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[2020-08-02 Sun 08:42]

Tags: Native American history, United States, Academics, and reading list.

Read “Land-grab Universities”. Excerpt follows:

Over the past two years, High Country News has located more than 99% of all Morrill Act acres, identified their original Indigenous inhabitants and caretakers, and researched the principal raised from their sale in the late 19th and early 20th centuries. We reconstructed approximately 10.7 million acres taken from nearly 250 tribes, bands and communities through over 160 violence-backed land cessions, a legal term for the giving up of territory[…]

“There would be no higher education as we know it in the United States without the original and ongoing colonization of Indigenous peoples and lands, just like there would be no United States,” said Sharon Stein, an assistant professor at the University of British Columbia. “There is no moment or time or place or institution that is not deeply entangled with the violence of colonialism[…]”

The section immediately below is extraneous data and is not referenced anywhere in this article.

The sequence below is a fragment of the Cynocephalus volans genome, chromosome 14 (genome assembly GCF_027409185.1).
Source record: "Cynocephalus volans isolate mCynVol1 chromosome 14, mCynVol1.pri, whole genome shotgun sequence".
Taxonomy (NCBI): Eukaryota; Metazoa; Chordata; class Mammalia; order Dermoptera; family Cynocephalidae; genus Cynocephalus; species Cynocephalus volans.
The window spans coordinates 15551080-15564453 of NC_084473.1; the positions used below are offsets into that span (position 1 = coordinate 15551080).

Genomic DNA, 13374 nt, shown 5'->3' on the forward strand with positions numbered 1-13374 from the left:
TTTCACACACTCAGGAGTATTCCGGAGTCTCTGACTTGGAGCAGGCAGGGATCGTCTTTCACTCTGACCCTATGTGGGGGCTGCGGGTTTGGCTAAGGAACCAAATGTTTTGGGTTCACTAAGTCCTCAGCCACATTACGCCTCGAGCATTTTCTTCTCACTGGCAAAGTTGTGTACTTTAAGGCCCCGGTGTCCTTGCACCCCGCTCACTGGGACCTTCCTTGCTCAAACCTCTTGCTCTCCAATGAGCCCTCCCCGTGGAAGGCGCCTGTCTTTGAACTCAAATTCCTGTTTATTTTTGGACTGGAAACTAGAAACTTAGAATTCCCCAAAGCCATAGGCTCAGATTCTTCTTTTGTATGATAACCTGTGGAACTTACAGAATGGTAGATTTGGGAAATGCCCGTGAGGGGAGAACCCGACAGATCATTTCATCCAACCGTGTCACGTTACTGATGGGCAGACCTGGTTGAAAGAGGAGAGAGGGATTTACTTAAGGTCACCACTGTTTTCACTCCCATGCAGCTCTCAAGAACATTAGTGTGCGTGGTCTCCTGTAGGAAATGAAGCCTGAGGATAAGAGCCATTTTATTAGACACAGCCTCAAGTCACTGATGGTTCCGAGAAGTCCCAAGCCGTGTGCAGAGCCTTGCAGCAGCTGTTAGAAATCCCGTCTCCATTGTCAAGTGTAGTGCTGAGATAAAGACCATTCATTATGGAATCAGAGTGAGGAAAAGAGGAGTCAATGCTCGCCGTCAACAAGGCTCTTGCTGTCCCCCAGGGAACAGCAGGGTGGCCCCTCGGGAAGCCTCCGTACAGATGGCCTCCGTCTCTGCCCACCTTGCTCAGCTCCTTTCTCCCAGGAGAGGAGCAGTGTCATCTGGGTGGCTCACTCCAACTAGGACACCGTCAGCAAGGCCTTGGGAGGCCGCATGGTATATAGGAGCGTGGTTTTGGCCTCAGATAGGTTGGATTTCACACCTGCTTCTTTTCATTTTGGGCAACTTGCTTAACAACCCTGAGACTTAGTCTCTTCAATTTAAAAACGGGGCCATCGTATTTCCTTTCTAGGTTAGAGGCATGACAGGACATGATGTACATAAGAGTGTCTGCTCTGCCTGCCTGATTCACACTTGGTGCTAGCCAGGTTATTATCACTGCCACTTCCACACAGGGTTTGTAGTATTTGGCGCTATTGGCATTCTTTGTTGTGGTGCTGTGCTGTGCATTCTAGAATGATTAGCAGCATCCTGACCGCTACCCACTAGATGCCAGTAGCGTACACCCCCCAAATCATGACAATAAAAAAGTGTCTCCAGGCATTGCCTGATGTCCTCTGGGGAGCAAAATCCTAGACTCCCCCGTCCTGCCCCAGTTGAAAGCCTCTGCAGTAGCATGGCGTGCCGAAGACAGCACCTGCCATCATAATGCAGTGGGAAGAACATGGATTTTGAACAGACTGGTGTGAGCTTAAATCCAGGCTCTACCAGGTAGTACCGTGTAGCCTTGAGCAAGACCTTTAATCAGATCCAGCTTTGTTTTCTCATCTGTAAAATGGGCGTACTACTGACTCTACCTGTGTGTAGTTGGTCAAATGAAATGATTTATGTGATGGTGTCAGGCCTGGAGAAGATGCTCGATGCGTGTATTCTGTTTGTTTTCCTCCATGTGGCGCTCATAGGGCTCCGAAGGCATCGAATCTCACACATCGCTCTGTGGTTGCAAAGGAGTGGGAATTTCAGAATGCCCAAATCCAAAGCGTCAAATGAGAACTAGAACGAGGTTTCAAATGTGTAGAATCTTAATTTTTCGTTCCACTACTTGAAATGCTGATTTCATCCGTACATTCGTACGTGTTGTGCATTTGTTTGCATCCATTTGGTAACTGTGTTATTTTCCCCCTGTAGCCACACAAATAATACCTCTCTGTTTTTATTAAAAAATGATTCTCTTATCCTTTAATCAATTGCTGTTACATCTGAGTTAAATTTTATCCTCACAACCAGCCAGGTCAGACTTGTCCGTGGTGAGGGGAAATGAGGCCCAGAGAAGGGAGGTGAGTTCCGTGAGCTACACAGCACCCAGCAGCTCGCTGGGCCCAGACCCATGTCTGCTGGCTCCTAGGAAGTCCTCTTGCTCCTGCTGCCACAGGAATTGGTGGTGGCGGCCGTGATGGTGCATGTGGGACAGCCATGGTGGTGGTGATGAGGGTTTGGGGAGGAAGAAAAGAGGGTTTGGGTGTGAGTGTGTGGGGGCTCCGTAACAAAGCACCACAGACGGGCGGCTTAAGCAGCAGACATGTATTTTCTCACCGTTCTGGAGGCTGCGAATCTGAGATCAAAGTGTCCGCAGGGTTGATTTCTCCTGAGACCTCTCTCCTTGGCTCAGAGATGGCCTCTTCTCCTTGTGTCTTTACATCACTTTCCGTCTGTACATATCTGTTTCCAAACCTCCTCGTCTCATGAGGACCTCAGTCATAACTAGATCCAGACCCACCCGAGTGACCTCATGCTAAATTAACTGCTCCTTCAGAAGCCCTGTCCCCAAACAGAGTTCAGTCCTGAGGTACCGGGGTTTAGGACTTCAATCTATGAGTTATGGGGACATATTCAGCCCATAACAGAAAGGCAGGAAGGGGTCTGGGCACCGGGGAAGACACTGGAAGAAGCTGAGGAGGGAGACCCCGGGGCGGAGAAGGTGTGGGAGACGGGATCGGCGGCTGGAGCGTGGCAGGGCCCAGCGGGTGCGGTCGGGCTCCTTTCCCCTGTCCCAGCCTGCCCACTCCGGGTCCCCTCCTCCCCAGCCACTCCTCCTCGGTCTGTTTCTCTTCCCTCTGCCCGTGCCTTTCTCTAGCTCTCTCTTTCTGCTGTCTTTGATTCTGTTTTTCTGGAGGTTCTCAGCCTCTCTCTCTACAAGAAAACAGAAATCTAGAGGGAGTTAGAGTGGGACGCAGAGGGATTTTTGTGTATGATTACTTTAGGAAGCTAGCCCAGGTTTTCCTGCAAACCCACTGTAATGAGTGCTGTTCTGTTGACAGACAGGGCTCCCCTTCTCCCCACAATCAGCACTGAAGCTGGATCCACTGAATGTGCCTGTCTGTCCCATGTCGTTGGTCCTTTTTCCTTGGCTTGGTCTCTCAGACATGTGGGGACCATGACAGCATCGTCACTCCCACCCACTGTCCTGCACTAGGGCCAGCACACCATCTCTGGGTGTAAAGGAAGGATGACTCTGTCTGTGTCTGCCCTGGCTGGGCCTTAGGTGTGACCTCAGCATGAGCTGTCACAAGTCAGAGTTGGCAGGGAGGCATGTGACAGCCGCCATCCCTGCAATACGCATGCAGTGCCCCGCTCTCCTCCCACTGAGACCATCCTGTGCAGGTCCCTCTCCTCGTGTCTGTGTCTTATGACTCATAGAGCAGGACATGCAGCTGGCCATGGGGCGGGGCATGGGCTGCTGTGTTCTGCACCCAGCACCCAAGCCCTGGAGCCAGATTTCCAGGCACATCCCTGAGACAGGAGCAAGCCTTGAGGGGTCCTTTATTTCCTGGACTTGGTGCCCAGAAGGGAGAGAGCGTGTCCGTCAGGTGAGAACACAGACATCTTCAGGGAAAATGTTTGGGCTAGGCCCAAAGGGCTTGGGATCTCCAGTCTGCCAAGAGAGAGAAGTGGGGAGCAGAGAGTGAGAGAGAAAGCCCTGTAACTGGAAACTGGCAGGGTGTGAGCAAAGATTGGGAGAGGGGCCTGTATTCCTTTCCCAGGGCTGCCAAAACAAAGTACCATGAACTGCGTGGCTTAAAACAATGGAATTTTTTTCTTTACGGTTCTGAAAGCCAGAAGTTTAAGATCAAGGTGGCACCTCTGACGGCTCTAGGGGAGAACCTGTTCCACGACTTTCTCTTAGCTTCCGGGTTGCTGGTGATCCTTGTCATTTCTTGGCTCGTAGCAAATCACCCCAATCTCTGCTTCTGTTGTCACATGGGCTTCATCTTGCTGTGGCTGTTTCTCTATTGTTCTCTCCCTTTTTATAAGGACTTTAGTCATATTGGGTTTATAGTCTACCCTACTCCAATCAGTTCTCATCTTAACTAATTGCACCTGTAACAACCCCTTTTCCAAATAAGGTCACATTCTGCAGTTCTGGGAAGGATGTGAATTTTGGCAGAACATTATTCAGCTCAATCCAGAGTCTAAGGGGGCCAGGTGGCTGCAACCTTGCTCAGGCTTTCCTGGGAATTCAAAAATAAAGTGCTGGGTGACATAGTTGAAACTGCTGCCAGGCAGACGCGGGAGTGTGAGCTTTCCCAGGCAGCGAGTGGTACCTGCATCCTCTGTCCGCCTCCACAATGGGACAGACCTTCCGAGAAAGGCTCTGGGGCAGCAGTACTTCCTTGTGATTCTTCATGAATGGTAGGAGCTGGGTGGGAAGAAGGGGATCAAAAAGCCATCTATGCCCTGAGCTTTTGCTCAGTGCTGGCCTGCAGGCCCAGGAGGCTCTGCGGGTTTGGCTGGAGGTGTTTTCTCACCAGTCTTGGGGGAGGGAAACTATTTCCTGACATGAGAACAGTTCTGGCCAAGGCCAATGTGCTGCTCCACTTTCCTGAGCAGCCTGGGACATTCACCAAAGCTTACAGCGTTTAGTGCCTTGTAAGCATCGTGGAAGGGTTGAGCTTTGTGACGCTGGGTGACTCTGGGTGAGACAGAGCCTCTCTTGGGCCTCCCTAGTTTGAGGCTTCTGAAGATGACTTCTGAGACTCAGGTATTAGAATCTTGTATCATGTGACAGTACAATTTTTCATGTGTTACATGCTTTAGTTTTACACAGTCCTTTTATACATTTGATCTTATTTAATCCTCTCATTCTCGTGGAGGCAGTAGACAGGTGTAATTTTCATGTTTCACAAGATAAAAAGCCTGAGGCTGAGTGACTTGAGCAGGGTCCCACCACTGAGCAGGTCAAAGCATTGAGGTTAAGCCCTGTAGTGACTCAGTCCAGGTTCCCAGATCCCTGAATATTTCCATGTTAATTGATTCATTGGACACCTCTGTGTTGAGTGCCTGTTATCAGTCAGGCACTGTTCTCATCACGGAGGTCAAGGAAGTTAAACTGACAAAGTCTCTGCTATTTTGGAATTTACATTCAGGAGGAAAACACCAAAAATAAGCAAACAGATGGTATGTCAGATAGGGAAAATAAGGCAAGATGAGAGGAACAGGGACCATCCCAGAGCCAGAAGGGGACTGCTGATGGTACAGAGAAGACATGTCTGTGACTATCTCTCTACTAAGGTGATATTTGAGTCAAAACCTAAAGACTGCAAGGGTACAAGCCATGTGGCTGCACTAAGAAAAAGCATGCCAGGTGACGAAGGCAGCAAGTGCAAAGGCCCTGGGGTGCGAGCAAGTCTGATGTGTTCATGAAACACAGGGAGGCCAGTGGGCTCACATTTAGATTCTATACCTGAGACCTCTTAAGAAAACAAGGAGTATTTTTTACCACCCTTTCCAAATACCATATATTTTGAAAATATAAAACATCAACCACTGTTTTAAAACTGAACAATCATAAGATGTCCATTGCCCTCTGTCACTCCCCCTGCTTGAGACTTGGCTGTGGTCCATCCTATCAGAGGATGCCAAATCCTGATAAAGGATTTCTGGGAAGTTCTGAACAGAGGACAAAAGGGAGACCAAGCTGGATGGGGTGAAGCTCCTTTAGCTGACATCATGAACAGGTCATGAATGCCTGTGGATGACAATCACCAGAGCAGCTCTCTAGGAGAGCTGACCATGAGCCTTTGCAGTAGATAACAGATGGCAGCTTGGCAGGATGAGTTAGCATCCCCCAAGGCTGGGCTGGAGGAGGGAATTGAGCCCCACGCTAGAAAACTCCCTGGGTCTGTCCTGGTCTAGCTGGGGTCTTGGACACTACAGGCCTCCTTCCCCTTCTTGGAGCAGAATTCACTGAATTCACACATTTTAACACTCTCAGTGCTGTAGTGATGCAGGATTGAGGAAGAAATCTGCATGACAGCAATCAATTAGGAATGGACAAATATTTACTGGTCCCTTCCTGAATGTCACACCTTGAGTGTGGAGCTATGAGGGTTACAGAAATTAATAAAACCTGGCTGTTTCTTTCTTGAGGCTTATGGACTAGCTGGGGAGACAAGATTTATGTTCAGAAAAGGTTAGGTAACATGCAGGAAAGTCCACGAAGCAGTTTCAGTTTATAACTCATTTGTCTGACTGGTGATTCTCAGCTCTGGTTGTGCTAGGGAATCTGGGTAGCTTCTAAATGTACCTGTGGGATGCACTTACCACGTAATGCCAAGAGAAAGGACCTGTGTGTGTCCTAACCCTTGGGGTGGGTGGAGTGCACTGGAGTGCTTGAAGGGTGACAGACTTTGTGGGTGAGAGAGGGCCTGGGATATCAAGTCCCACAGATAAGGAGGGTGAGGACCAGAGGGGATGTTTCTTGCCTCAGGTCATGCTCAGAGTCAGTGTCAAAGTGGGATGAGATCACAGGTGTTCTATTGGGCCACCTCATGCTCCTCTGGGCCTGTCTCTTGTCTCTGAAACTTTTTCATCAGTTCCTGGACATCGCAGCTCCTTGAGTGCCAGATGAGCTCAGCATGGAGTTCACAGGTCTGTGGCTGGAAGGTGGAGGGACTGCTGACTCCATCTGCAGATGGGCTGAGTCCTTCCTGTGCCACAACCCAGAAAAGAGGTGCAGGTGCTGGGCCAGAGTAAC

To be sure, land-grant universities have accomplishments to celebrate[…] If it’s hard to deny that the Morrill Act expanded access to higher education, promoted economic development, and improved quality of life, it’s just as hard to believe that it all happened without cost[…]

“There’s a basic, underlying need for settlers in settler colonial states to have these kinds of mythological narratives about the benevolence of their own governments and about the progress that they supposedly brought to this place,” said Sharon Stein. “Having a conversation about the colonial foundations of those nation states really complicates those narratives, and it starts to bring into question our very right to be here and our right to make claims on this place and on the institutions that we are generally so attached to[…]”

In this context, Indigenous people are an inconvenient truth. If you look at the law and the treaties, then you raise an existential question about the United States and its very right to be here. It’s a question most people would rather ignore.